Publication bias and heterogeneity
All meta-analyses had low or moderate heterogeneity except the single-arm analysis of jejunostomy-related complications. Therefore, the random effect model was adopted in these analyses. The Begg’s (P=0.381; Figure 4A) and Egger’s tests (P=0.382; Figure 4B) indicated no publication bias.
Our study showed that the routine intraoperative placement of a FJT did not decrease the incidence of postoperative complications in esophageal cancer. The analyses indicated that patients who received an intraoperative FJT had a significantly higher risk of postoperative complications than patients who did not receive an intraoperative FJT. Moreover, an intraoperative FJT may lead to severe jejunostomy-related complications that require surgery. Therefore, an intraoperative FJT should be selectively, not routinely prescribed in the surgical treatment of esophageal cancer.
The perioperative nutritional status is associated with the rehabilitation and prognosis of esophageal cancer patients (26,27). Malnutrition may increase the risk of postoperative complications (13,28). The studies conducted by Álvarez-Sarrado et al. (4) and Akiyama et al. (5) demonstrated that the total protein and albumin levels were similar between the FTJ-G and no FTJ-G on postoperative day 7. The changes in body weight or BMI 1, 3, and 6 months after surgery were also comparable between the FJT-G and no FJT-G (5,6,13). These results indicated that the postoperative nutrition status of patients in the FJT-G and no FJT-G was similar. The Kroese et al. (13) reported that only 4 patients (7.5%) in the no FJT-G needed a FJT after surgery and only 1 patient (0.7%) in the no FJT-G received a FJT postoperatively in the study conducted by Koterazawa et al. (6). Therefore, these surgeons were of the opinion that the intraoperative placement of a FJT is not necessary for every patient, especially patients without severe complications.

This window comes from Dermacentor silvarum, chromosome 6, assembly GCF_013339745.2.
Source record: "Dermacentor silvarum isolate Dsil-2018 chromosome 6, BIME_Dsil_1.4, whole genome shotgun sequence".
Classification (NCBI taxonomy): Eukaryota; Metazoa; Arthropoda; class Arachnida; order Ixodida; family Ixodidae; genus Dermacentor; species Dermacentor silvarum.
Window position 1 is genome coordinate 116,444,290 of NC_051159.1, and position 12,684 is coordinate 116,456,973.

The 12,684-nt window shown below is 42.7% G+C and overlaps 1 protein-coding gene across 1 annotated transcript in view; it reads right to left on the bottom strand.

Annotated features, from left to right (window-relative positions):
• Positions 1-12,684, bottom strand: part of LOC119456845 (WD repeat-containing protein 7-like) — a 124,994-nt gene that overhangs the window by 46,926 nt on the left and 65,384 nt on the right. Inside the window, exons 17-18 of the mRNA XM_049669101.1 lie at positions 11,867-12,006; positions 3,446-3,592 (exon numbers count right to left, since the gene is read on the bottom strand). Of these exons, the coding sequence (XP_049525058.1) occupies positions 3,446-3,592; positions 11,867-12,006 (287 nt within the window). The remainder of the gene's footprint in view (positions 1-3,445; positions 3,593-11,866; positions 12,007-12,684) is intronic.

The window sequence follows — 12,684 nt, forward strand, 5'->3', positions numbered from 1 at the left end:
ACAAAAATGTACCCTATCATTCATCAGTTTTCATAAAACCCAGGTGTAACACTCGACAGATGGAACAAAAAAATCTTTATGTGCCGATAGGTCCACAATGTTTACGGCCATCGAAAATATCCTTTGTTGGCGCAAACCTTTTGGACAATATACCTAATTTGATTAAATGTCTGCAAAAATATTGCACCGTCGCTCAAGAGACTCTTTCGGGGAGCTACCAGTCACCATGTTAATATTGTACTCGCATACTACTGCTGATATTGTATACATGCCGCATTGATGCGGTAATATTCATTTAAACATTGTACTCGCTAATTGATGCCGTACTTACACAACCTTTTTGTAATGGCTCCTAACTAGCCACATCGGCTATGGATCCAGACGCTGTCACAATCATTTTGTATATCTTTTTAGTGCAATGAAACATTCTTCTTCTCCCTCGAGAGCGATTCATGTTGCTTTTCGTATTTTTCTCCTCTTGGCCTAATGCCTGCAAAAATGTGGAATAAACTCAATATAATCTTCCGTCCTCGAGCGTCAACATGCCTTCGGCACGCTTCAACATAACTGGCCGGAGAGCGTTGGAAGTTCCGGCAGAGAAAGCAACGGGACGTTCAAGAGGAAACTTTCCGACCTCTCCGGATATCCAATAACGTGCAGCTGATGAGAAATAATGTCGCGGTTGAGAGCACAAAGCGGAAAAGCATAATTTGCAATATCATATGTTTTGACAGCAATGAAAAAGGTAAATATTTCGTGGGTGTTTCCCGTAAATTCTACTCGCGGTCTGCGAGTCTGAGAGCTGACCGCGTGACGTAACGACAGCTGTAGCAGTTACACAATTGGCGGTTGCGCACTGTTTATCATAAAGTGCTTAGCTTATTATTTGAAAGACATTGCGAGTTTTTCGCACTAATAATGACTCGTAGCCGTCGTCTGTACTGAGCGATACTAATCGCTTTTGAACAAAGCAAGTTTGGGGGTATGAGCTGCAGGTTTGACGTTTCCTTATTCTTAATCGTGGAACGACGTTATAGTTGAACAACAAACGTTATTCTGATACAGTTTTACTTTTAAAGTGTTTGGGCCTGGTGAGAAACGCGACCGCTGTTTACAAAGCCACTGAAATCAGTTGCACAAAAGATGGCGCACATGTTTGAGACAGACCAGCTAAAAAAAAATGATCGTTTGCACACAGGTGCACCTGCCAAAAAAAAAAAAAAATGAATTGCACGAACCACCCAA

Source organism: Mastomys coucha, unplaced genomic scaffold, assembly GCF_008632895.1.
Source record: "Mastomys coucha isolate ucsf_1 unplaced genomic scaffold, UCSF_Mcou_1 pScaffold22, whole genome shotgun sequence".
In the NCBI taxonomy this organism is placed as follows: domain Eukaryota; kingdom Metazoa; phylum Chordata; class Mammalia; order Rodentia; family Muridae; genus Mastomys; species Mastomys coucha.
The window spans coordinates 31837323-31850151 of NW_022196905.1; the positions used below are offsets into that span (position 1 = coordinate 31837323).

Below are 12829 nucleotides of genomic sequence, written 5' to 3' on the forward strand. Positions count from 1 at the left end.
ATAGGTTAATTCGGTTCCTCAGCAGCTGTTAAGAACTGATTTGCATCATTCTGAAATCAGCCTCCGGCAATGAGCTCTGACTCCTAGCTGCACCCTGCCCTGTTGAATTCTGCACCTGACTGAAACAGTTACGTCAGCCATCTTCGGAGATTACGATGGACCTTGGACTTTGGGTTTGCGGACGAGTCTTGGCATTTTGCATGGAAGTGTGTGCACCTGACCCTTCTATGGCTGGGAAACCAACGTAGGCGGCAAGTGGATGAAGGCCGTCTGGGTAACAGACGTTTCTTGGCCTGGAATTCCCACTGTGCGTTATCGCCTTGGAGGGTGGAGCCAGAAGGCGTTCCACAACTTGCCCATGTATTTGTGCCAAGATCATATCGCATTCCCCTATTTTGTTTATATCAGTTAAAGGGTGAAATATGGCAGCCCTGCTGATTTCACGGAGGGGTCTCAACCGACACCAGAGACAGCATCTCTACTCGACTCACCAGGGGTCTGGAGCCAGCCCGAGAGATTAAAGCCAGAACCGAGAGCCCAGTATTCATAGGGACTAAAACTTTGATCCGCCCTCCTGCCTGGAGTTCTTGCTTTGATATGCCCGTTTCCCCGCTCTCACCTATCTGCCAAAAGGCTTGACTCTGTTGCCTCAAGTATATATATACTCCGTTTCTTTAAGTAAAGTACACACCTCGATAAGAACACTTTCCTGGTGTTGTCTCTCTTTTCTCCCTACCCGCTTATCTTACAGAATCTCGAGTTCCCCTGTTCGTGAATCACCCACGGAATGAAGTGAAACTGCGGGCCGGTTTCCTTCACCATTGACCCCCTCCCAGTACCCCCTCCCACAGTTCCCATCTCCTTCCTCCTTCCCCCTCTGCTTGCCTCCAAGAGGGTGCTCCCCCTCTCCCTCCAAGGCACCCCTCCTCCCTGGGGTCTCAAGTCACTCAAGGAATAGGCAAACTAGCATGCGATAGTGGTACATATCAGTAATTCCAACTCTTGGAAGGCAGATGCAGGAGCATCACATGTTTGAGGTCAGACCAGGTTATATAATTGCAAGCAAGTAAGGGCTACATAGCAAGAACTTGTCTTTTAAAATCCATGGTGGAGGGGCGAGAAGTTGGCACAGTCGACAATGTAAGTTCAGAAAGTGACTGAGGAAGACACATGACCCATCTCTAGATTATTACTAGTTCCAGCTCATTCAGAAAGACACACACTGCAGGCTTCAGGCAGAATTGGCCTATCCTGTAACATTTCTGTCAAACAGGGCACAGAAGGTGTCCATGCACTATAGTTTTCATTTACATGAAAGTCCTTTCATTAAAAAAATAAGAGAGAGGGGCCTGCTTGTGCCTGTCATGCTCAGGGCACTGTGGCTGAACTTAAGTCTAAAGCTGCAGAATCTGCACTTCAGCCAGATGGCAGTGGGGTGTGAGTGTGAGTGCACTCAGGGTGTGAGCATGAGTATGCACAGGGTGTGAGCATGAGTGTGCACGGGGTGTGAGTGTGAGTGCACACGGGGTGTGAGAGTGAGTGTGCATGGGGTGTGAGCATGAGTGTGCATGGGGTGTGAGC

The non-selective placement of a FJT has limited benefits to the patient and may even increase the risk of postoperative complications. Scarpa et al. (15) reported comparable postoperative outcomes between the FJT-G and no FJT-G; however, Al-Temimi et al. (7) and Arif et al. (8) revealed a higher incidence of morbidities in patients who received a FJT. Although a statistically significant difference was detected in our meta-analysis, the overall rate of AL and pulmonary complications was very close between the two groups. The overall AL rate was 8.5% in the no FJT-G and 10.0% in the FJT-G. The incidence of pulmonary complications was 11.2% in the no FJT-G and 12.9% in the FJT-G. The incidence of complications in the two groups was close; however, the statistically significant difference is unlikely to be clinically meaningful. Therefore, we believe the incidence of AL and pulmonary complications are comparable between the two groups. The FJT-related complications are the most important reason why we recommend that the FJT should be prescribed selectively, but not routinely. The FJT-related complications included ileus, infection of the jejunostomy site, and obstruction or dislocation of the FJT. Between 10% and 40% of patients have a FJT-related complication and between 2% and 15% have a severe FJT-related complication (7,13). From the perspective of the patient, the FJT is the complication.